Without going into a long-winded diatribe, if you don't want me to see your code, don't expect it to be run on my computers. Firstly, his sort of thing is dramatically counter to part of the open-standards issue of HTML; it's not a medium in which secrets last long, so development proceeds at an accelerated pace. Secondly, never trust code you haven't looked at yourself, and then don't trust it unless you understand what it's doing (encryption software is the traditional example; most of it is incomprehensible to those lacking advanced training or experience in several esoteric areas of mathematics).
PageParser's author writes:
Incidentally, I fully believe in the ability to keep your code secret, and to maintain privacy in your own data communications. But I don't believe, generally speaking, in keeping code secret when its function is public. If something is intended for my consumption, I wish to be able and permits repairs or optimizations on my own time, without waiting for new releases &c.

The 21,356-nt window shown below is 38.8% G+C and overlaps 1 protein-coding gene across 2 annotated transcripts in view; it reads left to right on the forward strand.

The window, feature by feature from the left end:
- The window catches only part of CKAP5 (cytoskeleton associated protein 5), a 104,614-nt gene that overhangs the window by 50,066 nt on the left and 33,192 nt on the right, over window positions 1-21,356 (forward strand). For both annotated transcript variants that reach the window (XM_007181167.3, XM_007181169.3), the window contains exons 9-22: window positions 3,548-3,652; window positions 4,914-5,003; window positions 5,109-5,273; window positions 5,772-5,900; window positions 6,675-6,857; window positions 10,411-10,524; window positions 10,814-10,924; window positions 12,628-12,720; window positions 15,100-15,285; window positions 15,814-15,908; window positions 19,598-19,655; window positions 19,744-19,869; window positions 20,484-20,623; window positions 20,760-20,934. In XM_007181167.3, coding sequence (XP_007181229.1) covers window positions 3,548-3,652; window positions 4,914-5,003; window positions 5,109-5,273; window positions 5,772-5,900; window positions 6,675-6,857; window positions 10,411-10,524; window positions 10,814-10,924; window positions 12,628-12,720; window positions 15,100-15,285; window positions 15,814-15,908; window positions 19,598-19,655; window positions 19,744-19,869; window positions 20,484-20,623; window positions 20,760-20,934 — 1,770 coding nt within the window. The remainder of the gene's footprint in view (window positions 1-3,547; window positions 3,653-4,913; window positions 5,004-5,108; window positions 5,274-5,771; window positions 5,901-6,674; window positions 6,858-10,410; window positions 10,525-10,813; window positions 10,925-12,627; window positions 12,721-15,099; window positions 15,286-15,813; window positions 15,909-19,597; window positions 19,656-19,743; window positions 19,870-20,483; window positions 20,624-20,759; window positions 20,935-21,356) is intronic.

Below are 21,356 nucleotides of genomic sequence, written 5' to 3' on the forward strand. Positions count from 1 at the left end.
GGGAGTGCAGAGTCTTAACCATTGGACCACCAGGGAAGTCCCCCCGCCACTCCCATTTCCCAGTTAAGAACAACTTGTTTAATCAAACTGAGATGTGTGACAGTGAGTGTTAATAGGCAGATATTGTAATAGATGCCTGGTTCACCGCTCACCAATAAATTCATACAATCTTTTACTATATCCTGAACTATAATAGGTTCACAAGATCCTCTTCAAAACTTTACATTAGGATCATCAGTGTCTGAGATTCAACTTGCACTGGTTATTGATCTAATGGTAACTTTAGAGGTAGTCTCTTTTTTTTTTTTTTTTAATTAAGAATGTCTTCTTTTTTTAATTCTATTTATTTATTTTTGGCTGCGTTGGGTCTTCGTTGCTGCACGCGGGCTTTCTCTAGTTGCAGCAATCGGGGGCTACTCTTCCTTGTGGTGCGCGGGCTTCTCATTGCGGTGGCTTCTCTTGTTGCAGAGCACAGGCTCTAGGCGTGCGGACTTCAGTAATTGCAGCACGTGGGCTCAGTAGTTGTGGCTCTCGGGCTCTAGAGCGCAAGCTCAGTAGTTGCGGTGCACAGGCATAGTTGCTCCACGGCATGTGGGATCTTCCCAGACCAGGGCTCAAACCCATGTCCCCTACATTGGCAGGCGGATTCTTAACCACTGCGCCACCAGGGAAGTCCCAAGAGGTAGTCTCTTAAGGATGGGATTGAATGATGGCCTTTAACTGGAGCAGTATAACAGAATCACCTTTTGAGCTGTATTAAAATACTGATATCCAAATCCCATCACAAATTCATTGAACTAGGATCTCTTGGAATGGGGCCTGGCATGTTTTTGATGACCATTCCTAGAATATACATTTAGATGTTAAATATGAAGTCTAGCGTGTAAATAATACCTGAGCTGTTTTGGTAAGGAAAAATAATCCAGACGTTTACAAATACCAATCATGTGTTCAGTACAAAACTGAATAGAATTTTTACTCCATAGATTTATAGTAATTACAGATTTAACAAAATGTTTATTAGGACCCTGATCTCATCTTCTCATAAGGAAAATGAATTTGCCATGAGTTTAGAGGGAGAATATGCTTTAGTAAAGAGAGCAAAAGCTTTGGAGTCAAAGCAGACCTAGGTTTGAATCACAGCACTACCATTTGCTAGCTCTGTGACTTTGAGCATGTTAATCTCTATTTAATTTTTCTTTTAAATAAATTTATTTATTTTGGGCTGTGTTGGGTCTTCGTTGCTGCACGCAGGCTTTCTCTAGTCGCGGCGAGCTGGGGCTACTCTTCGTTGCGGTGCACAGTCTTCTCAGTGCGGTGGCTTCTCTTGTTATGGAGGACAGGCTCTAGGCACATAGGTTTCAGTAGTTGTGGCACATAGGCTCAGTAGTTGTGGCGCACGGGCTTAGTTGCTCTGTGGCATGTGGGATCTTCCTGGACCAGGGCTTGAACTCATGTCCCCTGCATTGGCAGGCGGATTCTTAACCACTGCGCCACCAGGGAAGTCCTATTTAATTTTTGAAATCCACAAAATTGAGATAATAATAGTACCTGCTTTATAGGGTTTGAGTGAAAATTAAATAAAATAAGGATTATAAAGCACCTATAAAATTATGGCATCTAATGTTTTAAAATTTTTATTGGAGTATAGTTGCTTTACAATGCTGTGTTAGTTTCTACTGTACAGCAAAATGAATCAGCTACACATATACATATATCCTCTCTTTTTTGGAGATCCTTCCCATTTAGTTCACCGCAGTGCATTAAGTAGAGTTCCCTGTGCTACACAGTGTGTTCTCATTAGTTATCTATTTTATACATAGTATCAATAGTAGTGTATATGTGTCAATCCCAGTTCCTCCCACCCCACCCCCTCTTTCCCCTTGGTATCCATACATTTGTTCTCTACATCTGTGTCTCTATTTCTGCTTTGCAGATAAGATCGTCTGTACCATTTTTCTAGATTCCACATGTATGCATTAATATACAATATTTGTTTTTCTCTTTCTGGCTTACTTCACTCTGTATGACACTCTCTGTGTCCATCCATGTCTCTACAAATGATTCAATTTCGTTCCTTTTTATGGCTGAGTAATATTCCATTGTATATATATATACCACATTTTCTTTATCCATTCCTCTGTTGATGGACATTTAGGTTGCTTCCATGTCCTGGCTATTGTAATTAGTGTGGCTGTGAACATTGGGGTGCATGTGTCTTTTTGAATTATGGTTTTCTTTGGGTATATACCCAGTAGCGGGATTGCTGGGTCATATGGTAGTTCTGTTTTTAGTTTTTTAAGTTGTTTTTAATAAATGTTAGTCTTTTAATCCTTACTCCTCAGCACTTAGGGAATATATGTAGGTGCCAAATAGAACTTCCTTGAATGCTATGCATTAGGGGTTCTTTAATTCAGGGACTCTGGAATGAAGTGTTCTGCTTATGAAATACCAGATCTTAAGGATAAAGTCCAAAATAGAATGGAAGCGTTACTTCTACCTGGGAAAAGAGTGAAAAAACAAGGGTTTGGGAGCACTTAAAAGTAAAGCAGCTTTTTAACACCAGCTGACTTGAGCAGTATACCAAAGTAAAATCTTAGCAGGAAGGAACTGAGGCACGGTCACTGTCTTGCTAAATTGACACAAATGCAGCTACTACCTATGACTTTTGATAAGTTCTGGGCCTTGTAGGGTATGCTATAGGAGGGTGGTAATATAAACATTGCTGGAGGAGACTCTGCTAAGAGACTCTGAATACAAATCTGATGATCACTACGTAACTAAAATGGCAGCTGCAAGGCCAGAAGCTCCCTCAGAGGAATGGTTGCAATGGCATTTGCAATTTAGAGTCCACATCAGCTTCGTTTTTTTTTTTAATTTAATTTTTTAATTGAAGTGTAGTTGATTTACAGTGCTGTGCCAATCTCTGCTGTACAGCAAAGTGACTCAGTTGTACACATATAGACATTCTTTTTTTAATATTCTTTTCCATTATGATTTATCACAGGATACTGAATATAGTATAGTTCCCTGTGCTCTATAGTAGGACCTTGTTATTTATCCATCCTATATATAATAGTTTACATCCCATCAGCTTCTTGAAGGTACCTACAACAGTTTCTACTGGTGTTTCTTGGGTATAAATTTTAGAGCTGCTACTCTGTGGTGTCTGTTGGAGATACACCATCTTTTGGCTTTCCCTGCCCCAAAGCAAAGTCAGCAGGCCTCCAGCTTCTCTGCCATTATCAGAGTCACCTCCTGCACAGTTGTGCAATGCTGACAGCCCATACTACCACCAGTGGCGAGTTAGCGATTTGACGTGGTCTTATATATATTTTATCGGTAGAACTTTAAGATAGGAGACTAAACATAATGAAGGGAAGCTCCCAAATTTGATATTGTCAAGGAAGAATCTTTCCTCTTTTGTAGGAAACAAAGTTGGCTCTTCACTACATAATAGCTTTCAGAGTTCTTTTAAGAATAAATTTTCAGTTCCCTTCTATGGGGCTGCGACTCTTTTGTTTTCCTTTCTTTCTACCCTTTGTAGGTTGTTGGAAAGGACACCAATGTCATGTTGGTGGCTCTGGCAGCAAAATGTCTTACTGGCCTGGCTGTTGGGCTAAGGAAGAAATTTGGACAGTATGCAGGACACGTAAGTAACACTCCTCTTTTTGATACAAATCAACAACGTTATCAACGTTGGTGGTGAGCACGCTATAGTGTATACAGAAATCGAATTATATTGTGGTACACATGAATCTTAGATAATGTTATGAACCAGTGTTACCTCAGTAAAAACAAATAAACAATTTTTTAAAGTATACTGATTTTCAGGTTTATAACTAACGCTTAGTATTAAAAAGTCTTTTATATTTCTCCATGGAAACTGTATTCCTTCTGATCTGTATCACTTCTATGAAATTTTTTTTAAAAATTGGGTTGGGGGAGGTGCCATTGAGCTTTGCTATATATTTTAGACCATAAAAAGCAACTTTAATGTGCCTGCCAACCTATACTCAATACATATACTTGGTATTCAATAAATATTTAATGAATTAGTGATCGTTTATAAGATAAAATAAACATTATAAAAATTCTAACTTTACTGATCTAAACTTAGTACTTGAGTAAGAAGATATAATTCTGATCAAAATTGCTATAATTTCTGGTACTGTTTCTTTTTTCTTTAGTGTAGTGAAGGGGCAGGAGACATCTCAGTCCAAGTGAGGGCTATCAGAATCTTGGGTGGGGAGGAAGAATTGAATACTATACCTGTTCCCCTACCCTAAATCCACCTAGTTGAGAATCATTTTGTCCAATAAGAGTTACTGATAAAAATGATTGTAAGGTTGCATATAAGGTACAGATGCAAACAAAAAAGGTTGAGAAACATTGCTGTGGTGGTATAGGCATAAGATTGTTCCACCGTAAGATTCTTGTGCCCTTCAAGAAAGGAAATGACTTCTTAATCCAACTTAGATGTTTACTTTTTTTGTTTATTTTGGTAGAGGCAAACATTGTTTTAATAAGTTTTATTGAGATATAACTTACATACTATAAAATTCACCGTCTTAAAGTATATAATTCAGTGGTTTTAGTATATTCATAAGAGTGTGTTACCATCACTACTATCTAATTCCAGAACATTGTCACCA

That said, here's the meaningful stuff:
Note from the future: A long time later, I came across a program called TagsLock from a company named AtomPark, which did much the same thing only more abusively. So I wrote another countermeasure.